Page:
If our galaxy were a boxer, it would have just slipped down a few weight classes—and would be no match for our neighbor Andromeda. New research has revealed that the Milky Way, while still mind-bogglingly vast, is only around half the weight of the Andromeda galaxy, which is about 2.6 million light years from us, the BBC reports. Scientists who calculated the amount of invisible matter in the outer regions of both galaxies believe invisible "dark matter" explains the huge difference in mass between the two.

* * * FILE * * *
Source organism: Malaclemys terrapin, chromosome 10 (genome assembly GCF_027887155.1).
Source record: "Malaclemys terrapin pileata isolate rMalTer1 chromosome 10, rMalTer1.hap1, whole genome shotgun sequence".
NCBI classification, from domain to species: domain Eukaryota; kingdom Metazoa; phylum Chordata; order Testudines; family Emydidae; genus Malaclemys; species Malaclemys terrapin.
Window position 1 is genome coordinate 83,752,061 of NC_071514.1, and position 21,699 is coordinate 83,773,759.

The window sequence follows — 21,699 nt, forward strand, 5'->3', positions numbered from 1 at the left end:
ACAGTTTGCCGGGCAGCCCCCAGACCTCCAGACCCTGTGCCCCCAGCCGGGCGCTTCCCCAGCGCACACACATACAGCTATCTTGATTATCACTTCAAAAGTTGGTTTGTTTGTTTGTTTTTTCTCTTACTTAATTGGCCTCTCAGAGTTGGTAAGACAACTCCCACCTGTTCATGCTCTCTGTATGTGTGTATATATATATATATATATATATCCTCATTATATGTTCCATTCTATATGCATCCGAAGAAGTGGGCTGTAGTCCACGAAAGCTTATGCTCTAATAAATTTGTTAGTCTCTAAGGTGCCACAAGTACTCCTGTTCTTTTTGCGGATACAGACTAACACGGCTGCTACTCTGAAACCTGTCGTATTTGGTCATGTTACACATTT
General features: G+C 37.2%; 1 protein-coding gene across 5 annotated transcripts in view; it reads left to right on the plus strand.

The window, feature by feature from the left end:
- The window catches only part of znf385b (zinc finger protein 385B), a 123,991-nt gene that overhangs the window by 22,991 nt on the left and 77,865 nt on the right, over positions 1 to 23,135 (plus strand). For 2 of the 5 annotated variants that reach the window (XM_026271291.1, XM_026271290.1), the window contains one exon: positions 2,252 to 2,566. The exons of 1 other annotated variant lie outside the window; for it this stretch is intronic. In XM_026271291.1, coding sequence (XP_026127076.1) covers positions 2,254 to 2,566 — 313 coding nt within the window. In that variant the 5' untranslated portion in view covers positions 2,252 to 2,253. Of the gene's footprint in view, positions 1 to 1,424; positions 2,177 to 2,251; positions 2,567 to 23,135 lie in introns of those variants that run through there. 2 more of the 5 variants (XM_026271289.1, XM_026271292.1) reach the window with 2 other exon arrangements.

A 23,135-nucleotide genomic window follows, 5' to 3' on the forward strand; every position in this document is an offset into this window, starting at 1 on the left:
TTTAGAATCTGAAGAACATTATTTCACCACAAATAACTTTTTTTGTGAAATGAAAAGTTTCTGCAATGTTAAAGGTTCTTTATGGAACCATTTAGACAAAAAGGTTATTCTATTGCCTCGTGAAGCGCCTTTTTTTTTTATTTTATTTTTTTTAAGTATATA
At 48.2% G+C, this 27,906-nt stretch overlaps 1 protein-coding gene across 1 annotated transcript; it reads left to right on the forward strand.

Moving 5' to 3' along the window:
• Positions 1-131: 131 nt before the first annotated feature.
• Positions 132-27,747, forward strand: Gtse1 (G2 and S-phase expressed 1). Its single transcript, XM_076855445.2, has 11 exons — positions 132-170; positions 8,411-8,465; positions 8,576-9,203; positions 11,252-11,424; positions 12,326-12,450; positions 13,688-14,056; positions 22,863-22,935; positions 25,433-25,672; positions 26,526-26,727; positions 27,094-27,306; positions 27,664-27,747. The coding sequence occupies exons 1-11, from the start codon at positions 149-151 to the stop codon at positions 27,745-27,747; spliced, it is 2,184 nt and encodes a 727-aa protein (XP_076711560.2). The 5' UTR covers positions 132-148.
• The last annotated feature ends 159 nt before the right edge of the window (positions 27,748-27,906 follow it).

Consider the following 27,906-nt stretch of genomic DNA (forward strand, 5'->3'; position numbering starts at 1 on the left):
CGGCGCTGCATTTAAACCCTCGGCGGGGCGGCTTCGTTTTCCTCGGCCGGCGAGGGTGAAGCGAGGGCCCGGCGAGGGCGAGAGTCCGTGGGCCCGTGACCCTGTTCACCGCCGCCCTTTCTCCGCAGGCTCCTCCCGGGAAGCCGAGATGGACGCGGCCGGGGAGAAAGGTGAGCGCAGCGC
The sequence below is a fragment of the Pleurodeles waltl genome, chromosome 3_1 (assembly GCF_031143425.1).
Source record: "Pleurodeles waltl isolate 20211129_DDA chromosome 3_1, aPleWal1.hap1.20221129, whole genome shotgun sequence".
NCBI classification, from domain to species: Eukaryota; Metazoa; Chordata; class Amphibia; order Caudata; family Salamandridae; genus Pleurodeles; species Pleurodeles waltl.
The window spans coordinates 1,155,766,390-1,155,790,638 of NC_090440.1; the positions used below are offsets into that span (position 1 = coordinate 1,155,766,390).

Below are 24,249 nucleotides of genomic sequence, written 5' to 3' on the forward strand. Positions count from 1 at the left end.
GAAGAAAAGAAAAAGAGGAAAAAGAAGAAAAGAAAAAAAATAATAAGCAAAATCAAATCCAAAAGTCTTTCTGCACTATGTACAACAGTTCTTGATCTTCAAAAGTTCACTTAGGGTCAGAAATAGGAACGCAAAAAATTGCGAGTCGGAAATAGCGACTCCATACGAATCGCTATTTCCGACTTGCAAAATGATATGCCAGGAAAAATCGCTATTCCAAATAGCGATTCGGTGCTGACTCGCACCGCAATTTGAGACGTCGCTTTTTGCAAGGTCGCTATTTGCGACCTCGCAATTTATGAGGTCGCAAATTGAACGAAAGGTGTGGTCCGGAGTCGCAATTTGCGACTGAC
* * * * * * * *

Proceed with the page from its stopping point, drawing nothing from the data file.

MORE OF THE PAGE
"We always suspected that Andromeda is more massive than the Milky Way, but weighting both galaxies simultaneously proved to be extremely challenging," the lead researcher says. ''Our study combined recent measurements of the relative motion between our galaxy and Andromeda with the largest catalog of nearby galaxies ever compiled to make this possible.'' This is one of the best times of year to get a good look at our lightweight galaxy in the night sky, especially with the moon in a new phase this week, National Geographic notes. (But you've only got 4 billion years left to see the Milky Way before Andromeda crashes into it, forming a gigantic combined galaxy.)